This is a beautiful children’s story. It’s funny, it’s serious, and it tackles the interesting issue of objectivity and subjectivity, and how there is something that is objectively delicious, but we often fail to realize it because of our subjective situations. This one goes onto my recommended reading for children list.

52 Novels: (2) The Great Gatsby

F. Scott Fitzgerald, The Great Gatsby

The past drives Christians.

In Scripture, past deliverance and grace drives us to present obedience and future hope. We are called to remember what, and who, we once were. We are called to remember what Christ has done for us. We are called to remember the mighty deeds of God. We are called to remember the saints of old who set an example of perseverance and faith. We are called to remember the history of the church.

We are also called to forget the past: Brothers, I do not consider that I have made it my own. But one thing I do: forgetting what lies behind and straining forward to what lies ahead, I press on toward the goal for the prize of the upward call of God in Christ Jesus (Phil. 3:13-14).

The past drives everyone. It can drive us in positive ways and negative ways.

It’s said the Michael Jordan not making the varsity basketball team as an underclassmen spurred him on to greatness. How many stories have you heard of someone being driven to greatness by the ‘You can’t do it’ comments of the past?

How many men and women have forever been emotionally and romantically ruined because of lost love? Because of the inability to move on? Because of inability to move beyond the hurt and find healing? Cat Stevens said ‘the first cut is the deepest.’ All cuts hurt and take time to heal. Someone has said that there is a presence in what is missing. That’s what we see in the life of Gatsby. He is a haunted man. The presence of what is missing dominates his life, and ultimately destroys his life.

Gatsby is a man who is haunted by the past. He is a man consumed by the past. He is consumed by the idea of a woman he once knew and loved. It drives him to greatness financially, as he strives to amass a fortune that will impress his lost love. It drives him to ruin in every other way.

I wonder how different Gatsby would look in the age of social media. Would he simply anonymously stalk Daisy on Facebook? Would he flaunt his great possessions on Instagram? I wonder if his lust would last if he could see pictures of her young child in an online photo album. I wonder if his lust would have died in an age in which technology takes away the imagination. He wouldn’t have to ask, I wonder what she looks like? I wonder what she’s doing?

I wonder how many men and women are still haunted by past events to the point that those events have a determining impact on their present and future.I wonder how many folks are emotionally and spiritually crippled by memories. I wonder how many men and women hold on to past imaginary ideals instead of living in the now. It’s always easier to love an idea than a person. Ideas don’t argue or contradict the thinker. Ideas aren’t entangled in marriages that must be broken up if we are to achieve our goals.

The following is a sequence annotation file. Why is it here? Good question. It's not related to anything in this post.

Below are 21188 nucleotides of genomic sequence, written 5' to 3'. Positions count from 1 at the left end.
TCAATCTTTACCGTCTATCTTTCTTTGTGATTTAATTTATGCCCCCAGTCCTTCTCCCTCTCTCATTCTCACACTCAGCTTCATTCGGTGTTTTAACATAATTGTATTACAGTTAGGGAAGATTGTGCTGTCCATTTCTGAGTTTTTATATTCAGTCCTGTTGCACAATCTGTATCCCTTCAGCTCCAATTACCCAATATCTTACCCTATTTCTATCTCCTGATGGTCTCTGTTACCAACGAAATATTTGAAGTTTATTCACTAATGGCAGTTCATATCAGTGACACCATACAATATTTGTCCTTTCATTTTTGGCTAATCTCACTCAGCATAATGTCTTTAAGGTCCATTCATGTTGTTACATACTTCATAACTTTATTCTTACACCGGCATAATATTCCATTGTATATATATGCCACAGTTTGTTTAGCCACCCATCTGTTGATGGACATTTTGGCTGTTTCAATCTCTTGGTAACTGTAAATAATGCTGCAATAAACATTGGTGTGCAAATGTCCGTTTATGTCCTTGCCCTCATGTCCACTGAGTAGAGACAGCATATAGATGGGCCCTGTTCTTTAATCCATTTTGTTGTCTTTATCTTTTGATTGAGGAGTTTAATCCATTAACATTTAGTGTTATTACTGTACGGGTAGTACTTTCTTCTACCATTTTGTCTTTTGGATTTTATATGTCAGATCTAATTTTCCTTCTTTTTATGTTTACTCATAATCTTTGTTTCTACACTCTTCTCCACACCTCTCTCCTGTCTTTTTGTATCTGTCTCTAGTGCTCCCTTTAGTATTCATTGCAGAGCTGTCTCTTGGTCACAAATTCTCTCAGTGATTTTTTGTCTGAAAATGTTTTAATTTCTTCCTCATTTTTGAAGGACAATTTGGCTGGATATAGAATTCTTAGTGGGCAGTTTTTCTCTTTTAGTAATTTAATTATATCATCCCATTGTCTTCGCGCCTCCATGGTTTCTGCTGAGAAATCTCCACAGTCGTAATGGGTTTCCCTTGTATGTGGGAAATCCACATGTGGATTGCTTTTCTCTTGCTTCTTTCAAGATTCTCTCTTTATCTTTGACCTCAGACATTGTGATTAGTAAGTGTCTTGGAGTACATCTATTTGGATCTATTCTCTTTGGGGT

If nothing else, Nick, Gatsby’s apostolic biographer, warns us that the ghosts of the past can destroy us if we do not exorcise them. Be careful what memories you let dominate you. Those memories may even drive you to greatness is one area or another while causing ultimate spiritual ruin.

You could pick up all sorts of themes in Gatsby. But for me, the inescapable themes involve the crippling effects of idolatry and memory. Exalt something so high, think of it so much, refuse to let it go, and it will end up possessing you, rather than you possessing it. And who knows what it will do with you? Who knows if its hold on you may be crushing?

Recent Reading: The Strange Case of Dr. Jekyll and Mr. Hyde, by Robert Louis Stevenson

The Strange Case of Dr. Jekyll and Mr. Hyde, by Robert Louis Stevenson

I have been on a drought in my book choices lately, but the last two have been home runs. My daughter and I decided to read this book together, mostly owing to two things: 1) she had recently memorized a poem by Stevenson and 2) I have wanted to read it for quite some time. We’re all familiar with the ‘idea’ of Dr. Jekyll and Mr. Hyde. But perhaps it helps to take the time to read the book.

I knew nothing of Stevenson, other than his literary works. Then, after reading Dr. Jekyll and Mr. Hyde, I read THIS. Stevenson had a Presbyterian pedigree, but he had spurned the covenant of his fathers. That made the book all the more interesting. I won’t try to psychoanalyze the author here, but only offer a few thoughts.

First, if you are familiar with the New Testament, you cannot escape the connection of this book with Romans 7. A quick Google search proved the point by yielding 101,000 results for ‘Romans 7 Dr. Jekyll.’ The inner battle of Dr. Jekyll is eerily reminiscent of the battle of the man of Romans 7. But, in a strange twist, Dr. Jekyll actually desires to be rid of his ‘better self.’ If he could only separate the good man from the bad man then there would be no more battling of the conscience. Through his drugs, the good Dr. become Mr. Hyde, and is wholly free from the tyranny of c0nscience.

Let me make two quick points on the story that I want to jot down for future reference.

First, in regards to the Romans 7 relationship, the ending of the story is quite interesting. Dr. Jekyll essentially ends with ‘O wretched man that I am!’ It holds out no hope. Romans 7, on the other hand, is followed by Romans 8:1-2: ‘There is therefore now no condemnation for those who are in Christ Jesus, for the law of the Spirit of Christ has set you free, in Christ Jesus, from the law of sin and death.’

I once heard an author I like, N.D. Wilson, describe Flannery O’Connor stories like this: imagine the apostle Paul riding his horse on the way to Damascus. He is then blinded by a great light and knocked off his horse. Thus ends the story. There is no resolution. She doesn’t go on to tell us that he became the great apostle. It is only left for us to infer what happened next. There is a sense in which Dr. Jekyll’s story could have been that. Romans 8:1-2 could have been left hanging following the ‘O wretched man that I am!’ But it’s not… But in my mind it is.